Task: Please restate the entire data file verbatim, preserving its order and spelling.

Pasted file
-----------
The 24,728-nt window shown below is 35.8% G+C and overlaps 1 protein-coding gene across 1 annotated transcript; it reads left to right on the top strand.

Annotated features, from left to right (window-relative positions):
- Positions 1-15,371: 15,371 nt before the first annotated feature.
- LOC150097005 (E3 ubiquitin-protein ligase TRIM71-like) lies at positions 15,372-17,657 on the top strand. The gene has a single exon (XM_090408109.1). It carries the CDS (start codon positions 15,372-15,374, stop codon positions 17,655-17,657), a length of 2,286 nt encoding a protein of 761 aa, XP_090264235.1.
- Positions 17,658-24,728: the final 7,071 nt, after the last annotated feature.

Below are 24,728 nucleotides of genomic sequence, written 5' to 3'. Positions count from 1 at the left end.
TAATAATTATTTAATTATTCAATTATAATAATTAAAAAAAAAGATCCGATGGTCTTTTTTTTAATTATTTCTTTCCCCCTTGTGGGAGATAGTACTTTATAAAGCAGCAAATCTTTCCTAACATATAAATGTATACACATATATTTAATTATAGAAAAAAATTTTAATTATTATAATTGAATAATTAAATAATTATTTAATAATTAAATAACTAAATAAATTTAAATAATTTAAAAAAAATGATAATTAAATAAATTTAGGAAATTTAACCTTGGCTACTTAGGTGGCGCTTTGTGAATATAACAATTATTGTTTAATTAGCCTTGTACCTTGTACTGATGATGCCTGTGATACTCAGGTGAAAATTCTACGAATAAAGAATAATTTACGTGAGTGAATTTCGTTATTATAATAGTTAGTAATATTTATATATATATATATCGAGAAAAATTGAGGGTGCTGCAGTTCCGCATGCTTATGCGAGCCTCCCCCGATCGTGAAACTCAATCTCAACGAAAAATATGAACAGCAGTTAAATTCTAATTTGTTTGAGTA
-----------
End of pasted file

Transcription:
The 24,728-nt window shown below is 35.8% G+C and overlaps 1 protein-coding gene across 1 annotated transcript; it reads left to right on the top strand.

Annotated features, from left to right (window-relative positions):
- Positions 1-15,371: 15,371 nt before the first annotated feature.
- LOC150097005 (E3 ubiquitin-protein ligase TRIM71-like) lies at positions 15,372-17,657 on the top strand. The gene has a single exon (XM_090408109.1). It carries the CDS (start codon positions 15,372-15,374, stop codon positions 17,655-17,657), a length of 2,286 nt encoding a protein of 761 aa, XP_090264235.1.
- Positions 17,658-24,728: the final 7,071 nt, after the last annotated feature.

Below are 24,728 nucleotides of genomic sequence, written 5' to 3'. Positions count from 1 at the left end.
TAATAATTATTTAATTATTCAATTATAATAATTAAAAAAAAAGATCCGATGGTCTTTTTTTTAATTATTTCTTTCCCCCTTGTGGGAGATAGTACTTTATAAAGCAGCAAATCTTTCCTAACATATAAATGTATACACATATATTTAATTATAGAAAAAAATTTTAATTATTATAATTGAATAATTAAATAATTATTTAATAATTAAATAACTAAATAAATTTAAATAATTTAAAAAAAATGATAATTAAATAAATTTAGGAAATTTAACCTTGGCTACTTAGGTGGCGCTTTGTGAATATAACAATTATTGTTTAATTAGCCTTGTACCTTGTACTGATGATGCCTGTGATACTCAGGTGAAAATTCTACGAATAAAGAATAATTTACGTGAGTGAATTTCGTTATTATAATAGTTAGTAATATTTATATATATATATATCGAGAAAAATTGAGGGTGCTGCAGTTCCGCATGCTTATGCGAGCCTCCCCCGATCGTGAAACTCAATCTCAACGAAAAATATGAACAGCAGTTAAATTCTAATTTGTTTGAGTA